Lucky has been around the block more times than you can count. Countless albums. Countless gigs. Countless relationships. His musical career has been hard on him but Lucky has maintained a kind and gentle soul unlike the road that's been a troubling place for him for so many years.

He has struggled with the demons of addiction like a lot of musicians but he continues to travel up mountains and through valleys that all of us are faced with on this journey they call life.

I'm proud to call him my friend and would invite each and every one of you to experience one of the most talented blues musicians this world has ever known.

Here's to you Lucky. May your life always be just that. Lucky.

Friday, April 1, 2011

Fishing for Charity

Keeping a kid's attention on a fishing trip can be a challenge. They want to play with the worms or try and catch the minnows in the bucket. "Look at all these little fish. Can we keep them?"

The trick to turning on a little person to fishing is getting them on the fish so try to stick with a species that schools.

White bass fishing is probably the best kind of fishing for little kids. And it's not bad for impatient adults such as myself. Oh I like working for a black bass when I'm by myself but to pull in hundreds of fish in one day with a bunch of kids is as close to Heaven as you're going to get down on this rock.

The white bass, commonly referred to as "sand bass," are migratory open-water fish. Most of their life is spent in the open-water portions of reservoirs chasing schools of shad. In the Texas spring time, schools of white bass migrate to the upper portions of reservoirs to spawn which is when you want to wet that hook and pull them out of the water.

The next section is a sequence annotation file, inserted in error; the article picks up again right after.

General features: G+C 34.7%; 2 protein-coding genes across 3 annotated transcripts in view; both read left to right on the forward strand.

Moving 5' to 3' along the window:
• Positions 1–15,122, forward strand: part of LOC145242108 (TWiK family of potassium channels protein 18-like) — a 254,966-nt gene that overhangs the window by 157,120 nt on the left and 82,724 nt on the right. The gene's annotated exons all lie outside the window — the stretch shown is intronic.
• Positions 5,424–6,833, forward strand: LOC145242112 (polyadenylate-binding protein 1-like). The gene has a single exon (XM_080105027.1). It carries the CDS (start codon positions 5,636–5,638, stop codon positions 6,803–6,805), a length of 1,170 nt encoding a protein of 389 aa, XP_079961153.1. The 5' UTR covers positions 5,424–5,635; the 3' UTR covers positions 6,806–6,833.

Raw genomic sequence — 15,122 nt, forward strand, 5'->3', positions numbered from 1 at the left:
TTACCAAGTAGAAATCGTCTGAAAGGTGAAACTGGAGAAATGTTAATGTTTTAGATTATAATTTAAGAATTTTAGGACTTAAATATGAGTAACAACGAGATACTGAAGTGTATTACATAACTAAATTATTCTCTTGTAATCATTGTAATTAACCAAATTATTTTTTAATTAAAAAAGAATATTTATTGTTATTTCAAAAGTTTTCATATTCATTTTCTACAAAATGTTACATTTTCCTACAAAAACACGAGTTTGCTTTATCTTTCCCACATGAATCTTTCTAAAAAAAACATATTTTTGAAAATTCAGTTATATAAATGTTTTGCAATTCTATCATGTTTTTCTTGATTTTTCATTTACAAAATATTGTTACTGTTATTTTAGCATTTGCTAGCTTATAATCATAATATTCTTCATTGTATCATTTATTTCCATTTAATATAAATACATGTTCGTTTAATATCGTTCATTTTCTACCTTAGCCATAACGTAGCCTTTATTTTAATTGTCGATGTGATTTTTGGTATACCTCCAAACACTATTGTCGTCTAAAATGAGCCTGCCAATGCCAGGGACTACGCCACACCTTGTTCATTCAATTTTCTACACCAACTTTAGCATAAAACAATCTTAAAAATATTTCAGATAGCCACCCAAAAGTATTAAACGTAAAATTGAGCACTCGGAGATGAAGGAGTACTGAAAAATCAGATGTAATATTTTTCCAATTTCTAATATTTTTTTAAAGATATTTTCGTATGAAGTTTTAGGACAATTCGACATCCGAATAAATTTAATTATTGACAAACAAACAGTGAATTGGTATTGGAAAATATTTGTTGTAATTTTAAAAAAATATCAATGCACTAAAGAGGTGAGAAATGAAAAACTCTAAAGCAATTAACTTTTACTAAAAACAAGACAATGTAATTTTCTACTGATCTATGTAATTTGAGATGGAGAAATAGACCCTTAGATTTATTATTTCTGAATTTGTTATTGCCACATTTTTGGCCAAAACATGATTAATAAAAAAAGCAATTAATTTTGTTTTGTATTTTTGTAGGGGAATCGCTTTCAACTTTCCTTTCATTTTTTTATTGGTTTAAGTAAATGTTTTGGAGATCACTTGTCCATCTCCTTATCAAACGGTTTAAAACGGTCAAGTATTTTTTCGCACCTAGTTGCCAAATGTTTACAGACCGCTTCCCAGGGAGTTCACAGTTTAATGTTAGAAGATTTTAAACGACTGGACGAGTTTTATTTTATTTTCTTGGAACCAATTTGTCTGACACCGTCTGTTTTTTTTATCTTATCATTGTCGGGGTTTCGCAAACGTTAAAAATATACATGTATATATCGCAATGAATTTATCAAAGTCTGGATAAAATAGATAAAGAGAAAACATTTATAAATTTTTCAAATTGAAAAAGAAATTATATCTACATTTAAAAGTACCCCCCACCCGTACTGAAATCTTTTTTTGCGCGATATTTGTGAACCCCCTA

Last year, my boys helped me pull over 80 fish out of Caddo Lake but the best fishing story you'll ever hear will be the one you read today.

As this is a tradition with the Holt boys each year, my oldest was inquiring what we'll do with all the fish we catch. I have so much in my freezer already, we always end up giving it to the locals when we return to the dock. After I told him this, he says to me, " it's like charity." I told him that you could consider it a charity if you wanted to. Feeding folks that live off the lake is a great thing and if one wanted to consider that a charitable contribution, I don't think I could argue with it.

We fished hard all day breaking only an hour for lunch. It was cooler in the morning and we managed to fight off a kamikaze attack of local mosquitos that swarmed us before noon. By the afternoon, the sun had come out full throttle and we were five sweating boys pulling fish out of that water faster than you could pull up your socks.

Five o-clock finally found it's way to our boat and the fish finally stopped biting. The sun was beginning to set and we all sat down to rest from our arm and wrist work-out.

We had pulled in the anchor and our fishing guide, Billy Carter, was just about to crank the boat when my oldest asked him to hold up for just a minute. Reaching into his pocket, he pulls out an orange piece of paper and hands it to Billy. He explains that this is his "All Saints Community Service Form" and he asked that he sign it for all the community work he had done that day.

Well Billy looked at me and I looked back at him as we were both confused. Then it hit me that my boy was thinking since we give all the fish away, we must be doing community service. I explain this to Billy and he just about wets his pants from laughing.

His quote was, "Boy, I've been doing this all my life.  I'm almost 60 years old and I have never had anyone ask me to sign a community service document. But I'll tell you this, if that works out for you, every man in America will be wanting me to take them out for community service work as they will be able to tell their wives that they're really not going fishing."

Peace out. I'm off to Caddo.